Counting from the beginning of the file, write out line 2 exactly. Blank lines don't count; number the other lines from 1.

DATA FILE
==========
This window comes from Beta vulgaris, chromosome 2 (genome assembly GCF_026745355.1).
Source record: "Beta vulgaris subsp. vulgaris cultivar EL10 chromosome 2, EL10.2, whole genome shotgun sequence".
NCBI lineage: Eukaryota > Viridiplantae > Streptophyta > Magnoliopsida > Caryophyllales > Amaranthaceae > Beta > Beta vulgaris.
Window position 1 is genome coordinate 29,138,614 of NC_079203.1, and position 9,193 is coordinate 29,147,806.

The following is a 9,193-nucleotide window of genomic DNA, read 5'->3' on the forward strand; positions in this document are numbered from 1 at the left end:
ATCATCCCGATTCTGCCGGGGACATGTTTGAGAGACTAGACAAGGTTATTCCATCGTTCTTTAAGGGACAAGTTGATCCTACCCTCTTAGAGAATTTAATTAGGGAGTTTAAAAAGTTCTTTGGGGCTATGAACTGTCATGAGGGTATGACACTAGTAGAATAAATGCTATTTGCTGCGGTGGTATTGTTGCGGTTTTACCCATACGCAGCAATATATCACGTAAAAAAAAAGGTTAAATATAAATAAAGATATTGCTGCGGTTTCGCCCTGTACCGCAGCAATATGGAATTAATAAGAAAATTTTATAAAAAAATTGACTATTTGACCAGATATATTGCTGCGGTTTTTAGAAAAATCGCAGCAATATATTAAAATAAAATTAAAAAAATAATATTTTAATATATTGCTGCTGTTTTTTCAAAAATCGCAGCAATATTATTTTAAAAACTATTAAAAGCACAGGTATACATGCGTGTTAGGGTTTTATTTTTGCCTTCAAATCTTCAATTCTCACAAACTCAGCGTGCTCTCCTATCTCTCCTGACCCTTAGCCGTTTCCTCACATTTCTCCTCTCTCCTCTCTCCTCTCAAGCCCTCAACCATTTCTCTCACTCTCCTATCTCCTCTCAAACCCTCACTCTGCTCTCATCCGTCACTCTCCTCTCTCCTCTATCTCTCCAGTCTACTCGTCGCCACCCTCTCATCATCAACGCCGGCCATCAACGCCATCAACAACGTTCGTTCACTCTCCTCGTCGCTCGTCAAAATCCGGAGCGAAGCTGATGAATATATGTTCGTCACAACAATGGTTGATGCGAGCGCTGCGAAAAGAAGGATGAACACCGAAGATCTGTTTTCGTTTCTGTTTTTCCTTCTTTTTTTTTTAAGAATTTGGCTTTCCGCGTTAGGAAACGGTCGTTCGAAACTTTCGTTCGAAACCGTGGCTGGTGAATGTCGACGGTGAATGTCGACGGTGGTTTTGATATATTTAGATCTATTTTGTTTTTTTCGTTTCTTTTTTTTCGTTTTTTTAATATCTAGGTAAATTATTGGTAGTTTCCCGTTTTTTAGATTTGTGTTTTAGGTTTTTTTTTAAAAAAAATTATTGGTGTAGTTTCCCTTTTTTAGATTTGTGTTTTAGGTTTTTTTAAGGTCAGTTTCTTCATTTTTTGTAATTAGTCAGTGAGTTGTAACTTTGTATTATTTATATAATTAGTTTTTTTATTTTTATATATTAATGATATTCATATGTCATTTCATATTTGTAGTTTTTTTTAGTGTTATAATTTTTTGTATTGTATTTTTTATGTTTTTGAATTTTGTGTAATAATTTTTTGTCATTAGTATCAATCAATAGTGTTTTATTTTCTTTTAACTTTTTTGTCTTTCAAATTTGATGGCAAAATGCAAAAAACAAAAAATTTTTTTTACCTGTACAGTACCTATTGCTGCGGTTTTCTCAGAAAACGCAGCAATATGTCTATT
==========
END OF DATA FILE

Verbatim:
Source record: "Beta vulgaris subsp. vulgaris cultivar EL10 chromosome 2, EL10.2, whole genome shotgun sequence".